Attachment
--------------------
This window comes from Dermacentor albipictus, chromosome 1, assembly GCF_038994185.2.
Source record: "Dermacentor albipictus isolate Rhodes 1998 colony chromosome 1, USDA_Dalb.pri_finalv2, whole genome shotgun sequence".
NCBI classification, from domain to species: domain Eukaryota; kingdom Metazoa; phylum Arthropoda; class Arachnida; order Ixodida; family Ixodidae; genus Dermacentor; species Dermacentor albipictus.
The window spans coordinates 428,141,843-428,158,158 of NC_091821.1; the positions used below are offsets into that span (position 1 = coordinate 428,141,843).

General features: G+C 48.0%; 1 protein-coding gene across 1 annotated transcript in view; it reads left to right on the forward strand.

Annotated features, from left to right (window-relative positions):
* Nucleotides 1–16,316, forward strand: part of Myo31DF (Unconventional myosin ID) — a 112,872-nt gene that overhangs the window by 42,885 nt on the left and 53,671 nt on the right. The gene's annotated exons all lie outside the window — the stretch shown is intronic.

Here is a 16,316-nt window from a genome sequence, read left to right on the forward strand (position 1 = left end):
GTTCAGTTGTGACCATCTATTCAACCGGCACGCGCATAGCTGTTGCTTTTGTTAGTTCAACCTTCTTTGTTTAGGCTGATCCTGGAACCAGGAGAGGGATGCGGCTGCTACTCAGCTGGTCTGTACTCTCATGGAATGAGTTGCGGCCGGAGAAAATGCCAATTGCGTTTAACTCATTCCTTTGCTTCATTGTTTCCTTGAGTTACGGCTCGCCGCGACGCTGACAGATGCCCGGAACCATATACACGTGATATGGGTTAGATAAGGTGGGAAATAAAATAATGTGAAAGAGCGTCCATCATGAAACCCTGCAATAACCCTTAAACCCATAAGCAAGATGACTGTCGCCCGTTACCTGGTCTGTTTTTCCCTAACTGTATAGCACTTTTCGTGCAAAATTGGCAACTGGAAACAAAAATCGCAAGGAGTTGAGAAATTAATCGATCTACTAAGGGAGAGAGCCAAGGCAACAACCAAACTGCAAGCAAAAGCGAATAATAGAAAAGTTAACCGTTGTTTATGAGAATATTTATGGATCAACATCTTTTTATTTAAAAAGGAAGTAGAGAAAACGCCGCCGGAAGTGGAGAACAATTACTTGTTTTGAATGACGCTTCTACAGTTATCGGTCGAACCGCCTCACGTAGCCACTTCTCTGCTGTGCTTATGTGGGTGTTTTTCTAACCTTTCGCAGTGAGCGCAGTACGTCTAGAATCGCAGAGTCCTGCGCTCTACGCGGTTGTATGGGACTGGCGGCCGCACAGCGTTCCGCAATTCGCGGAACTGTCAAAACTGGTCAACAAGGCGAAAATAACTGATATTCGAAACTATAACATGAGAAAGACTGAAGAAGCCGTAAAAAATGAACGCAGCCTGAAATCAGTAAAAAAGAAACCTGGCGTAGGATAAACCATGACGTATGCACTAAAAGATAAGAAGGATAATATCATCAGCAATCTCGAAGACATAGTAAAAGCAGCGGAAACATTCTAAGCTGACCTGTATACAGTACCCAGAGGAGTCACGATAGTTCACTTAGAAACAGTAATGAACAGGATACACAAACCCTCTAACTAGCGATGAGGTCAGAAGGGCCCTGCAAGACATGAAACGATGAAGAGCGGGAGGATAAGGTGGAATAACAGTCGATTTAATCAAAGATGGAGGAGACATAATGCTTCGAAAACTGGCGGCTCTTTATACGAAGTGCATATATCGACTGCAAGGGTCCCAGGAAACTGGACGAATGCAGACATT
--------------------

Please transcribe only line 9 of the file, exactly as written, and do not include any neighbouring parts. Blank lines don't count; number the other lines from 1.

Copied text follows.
GTTCAGTTGTGACCATCTATTCAACCGGCACGCGCATAGCTGTTGCTTTTGTTAGTTCAACCTTCTTTGTTTAGGCTGATCCTGGAACCAGGAGAGGGATGCGGCTGCTACTCAGCTGGTCTGTACTCTCATGGAATGAGTTGCGGCCGGAGAAAATGCCAATTGCGTTTAACTCATTCCTTTGCTTCATTGTTTCCTTGAGTTACGGCTCGCCGCGACGCTGACAGATGCCCGGAACCATATACACGTGATATGGGTTAGATAAGGTGGGAAATAAAATAATGTGAAAGAGCGTCCATCATGAAACCCTGCAATAACCCTTAAACCCATAAGCAAGATGACTGTCGCCCGTTACCTGGTCTGTTTTTCCCTAACTGTATAGCACTTTTCGTGCAAAATTGGCAACTGGAAACAAAAATCGCAAGGAGTTGAGAAATTAATCGATCTACTAAGGGAGAGAGCCAAGGCAACAACCAAACTGCAAGCAAAAGCGAATAATAGAAAAGTTAACCGTTGTTTATGAGAATATTTATGGATCAACATCTTTTTATTTAAAAAGGAAGTAGAGAAAACGCCGCCGGAAGTGGAGAACAATTACTTGTTTTGAATGACGCTTCTACAGTTATCGGTCGAACCGCCTCACGTAGCCACTTCTCTGCTGTGCTTATGTGGGTGTTTTTCTAACCTTTCGCAGTGAGCGCAGTACGTCTAGAATCGCAGAGTCCTGCGCTCTACGCGGTTGTATGGGACTGGCGGCCGCACAGCGTTCCGCAATTCGCGGAACTGTCAAAACTGGTCAACAAGGCGAAAATAACTGATATTCGAAACTATAACATGAGAAAGACTGAAGAAGCCGTAAAAAATGAACGCAGCCTGAAATCAGTAAAAAAGAAACCTGGCGTAGGATAAACCATGACGTATGCACTAAAAGATAAGAAGGATAATATCATCAGCAATCTCGAAGACATAGTAAAAGCAGCGGAAACATTCTAAGCTGACCTGTATACAGTACCCAGAGGAGTCACGATAGTTCACTTAGAAACAGTAATGAACAGGATACACAAACCCTCTAACTAGCGATGAGGTCAGAAGGGCCCTGCAAGACATGAAACGATGAAGAGCGGGAGGATAAGGTGGAATAACAGTCGATTTAATCAAAGATGGAGGAGACATAATGCTTCGAAAACTGGCGGCTCTTTATACGAAGTGCATATATCGACTGCAAGGGTCCCAGGAAACTGGACGAATGCAGACATT